Director of Geological Survey Department Jalf Salima commented that firms take samples outside the country for analysis as part of their exploration work because Malawi does not have a certified laboratory where analysis for mineral samples can be done.
As you might be aware, mining in Malawi is at an infancy stage hence we lack capacity to do the analysis right here, as a result investors have to do the sampling outside the country,
said Mr. Salima.
Furthermore, the Geological Survey Department director explained that the investors’ purpose of doing the analysis is to determine whether their investment can be recovered.
When it comes to the samples that are taken for analysis outside this country, their value is not monetary, the value only remains in the data obtained as it helps in designing the pending mining process and determining the viability of the investment,
Mr. Salima said.
Also joining the discussion was Former Minister of Natural Resources, Energy and Environment, Honourable Grain Malunga, who is an expert in mining and environmental management. He explained that mineral sampling can even take seven to ten years before actual mining is commenced and the members of public need not to be suspicious of any underhand dealing on the part of investors.
This is because it is through such a process where the potential of that particular mineral is determined to guarantee the profitability of the investment,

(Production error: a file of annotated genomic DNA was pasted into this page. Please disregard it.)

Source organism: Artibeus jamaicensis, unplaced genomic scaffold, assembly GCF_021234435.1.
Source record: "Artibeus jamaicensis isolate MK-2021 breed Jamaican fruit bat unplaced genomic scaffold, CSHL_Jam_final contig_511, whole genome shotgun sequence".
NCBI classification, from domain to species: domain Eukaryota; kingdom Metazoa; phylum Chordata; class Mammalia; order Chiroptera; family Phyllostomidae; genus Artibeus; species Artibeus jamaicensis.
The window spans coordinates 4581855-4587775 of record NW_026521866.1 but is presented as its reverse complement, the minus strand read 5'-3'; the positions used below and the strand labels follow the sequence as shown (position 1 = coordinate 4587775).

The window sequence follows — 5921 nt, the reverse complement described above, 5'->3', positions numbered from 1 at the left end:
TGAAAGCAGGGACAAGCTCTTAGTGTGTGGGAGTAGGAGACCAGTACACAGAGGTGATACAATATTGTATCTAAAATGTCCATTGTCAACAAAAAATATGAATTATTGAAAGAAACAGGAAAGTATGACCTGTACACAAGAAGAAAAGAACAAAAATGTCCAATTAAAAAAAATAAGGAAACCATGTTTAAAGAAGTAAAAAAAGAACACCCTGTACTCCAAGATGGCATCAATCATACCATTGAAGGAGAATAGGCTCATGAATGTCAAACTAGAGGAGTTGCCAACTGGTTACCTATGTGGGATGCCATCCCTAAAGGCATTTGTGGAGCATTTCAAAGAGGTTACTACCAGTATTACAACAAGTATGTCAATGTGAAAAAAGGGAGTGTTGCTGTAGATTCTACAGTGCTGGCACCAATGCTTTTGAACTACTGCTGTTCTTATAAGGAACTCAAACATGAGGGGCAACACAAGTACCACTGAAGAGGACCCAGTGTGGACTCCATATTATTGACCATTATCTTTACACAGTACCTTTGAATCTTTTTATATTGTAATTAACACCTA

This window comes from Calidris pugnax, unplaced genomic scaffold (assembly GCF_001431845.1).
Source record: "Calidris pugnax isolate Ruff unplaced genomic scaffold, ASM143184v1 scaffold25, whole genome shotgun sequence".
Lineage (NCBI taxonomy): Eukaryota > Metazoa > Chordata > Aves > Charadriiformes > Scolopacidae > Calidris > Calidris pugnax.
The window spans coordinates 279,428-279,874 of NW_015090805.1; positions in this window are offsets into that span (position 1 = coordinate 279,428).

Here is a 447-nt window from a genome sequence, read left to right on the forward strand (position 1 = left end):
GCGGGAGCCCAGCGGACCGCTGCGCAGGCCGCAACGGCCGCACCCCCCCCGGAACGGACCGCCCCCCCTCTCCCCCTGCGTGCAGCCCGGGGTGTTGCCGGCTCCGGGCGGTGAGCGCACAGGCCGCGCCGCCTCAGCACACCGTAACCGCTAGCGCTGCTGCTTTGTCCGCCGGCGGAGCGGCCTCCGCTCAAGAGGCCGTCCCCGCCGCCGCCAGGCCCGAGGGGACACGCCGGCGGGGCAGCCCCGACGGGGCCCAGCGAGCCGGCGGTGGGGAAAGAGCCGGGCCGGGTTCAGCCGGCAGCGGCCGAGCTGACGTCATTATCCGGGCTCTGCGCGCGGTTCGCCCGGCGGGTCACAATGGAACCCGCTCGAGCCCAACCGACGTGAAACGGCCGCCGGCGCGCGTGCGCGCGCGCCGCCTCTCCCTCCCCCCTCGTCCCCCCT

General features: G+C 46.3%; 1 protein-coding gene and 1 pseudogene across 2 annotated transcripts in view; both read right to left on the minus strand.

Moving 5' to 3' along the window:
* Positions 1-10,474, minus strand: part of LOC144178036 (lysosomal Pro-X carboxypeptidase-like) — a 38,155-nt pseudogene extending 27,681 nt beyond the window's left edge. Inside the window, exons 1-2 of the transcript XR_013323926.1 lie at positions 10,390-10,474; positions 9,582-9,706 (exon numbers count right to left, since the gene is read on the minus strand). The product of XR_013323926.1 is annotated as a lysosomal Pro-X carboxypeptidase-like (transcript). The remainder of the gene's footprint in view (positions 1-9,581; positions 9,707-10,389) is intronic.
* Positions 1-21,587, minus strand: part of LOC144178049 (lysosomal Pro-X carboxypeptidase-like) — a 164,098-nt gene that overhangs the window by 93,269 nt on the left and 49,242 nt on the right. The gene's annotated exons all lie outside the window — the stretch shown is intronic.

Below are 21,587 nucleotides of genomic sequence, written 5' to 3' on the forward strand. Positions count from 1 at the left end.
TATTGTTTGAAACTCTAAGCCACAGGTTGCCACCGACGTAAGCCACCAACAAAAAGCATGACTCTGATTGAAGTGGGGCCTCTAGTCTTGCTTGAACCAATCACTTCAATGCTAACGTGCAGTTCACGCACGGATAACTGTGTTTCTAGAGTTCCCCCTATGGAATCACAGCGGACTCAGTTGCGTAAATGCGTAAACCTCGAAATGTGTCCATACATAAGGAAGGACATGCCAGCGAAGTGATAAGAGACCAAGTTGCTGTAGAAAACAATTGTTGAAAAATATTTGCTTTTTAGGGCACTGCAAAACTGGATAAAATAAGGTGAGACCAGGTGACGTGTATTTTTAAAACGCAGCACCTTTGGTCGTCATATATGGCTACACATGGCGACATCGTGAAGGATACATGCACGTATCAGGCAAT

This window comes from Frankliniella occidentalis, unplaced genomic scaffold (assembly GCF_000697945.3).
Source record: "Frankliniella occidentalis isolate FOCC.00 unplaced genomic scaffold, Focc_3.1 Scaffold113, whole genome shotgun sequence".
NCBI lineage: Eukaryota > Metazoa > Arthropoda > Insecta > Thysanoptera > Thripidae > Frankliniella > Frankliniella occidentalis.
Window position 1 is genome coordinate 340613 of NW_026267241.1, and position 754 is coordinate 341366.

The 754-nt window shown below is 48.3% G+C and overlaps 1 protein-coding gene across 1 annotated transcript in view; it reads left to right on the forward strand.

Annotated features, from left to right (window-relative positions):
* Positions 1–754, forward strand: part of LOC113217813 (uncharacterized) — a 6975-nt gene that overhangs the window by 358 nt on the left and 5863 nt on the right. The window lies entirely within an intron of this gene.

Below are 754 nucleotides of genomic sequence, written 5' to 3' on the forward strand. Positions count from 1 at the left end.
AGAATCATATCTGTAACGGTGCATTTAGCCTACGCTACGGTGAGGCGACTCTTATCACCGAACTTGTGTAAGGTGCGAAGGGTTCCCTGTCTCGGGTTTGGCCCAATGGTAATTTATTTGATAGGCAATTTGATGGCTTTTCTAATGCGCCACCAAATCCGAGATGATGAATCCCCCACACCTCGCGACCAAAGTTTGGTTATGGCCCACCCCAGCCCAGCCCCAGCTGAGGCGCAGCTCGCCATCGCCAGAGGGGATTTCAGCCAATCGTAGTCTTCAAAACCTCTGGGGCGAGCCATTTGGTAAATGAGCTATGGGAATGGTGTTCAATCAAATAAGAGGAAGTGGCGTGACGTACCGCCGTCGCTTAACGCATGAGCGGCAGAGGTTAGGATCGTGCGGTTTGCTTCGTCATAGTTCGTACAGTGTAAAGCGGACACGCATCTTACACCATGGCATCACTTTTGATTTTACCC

Hon. Malunga said.
The two traditional leaders present, Inkosi Mabulabo and GVH Namalima also aired their concerns, among which, was lack of proper information from government as regards the mining activities that are taking place in their respective jurisdiction.
The other issue raised at the meeting was the alleged tendency by some mining investors of disregarding proper procedures when entering into areas to commence mineral exploration.
We are really baffled with the breach of our traditional procedures of acquiring land. We need to be consulted prior to the commencement of any work by these investors so that we should inform our subjects about the issue to avoid the misconception and the air of suspicious that comes when people in the area, let alone us, us leaders, are not made aware of the impending mining process,
said the emotionally charged Mabulabo, with Namalima, who sat next to him nodding in total agreement.
Noting the chief’s concerns, Executive Director for LandNet, Mr. Mlaka, an expert in land issues acknowledged the existence of the problem, but was quick to blame it on the delay to the tabling and passing of the amended land bill, which he said could helped address all these issues, since it clearly stipulates appropriate procedures if an investor wants to use traditional land.
The event attracted a multitude of questions which could be an indication that more and more people are getting interested in mining issues in this traditionally agricultural country.
This could auger well with the objective of the of the event, which was to discuss the governance elements and practices that needs to be strengthened, revised or adopted into the current governance system in order to enhance responsiveness, inclusiveness, transparency, accountability and respect for human rights in the mining sector.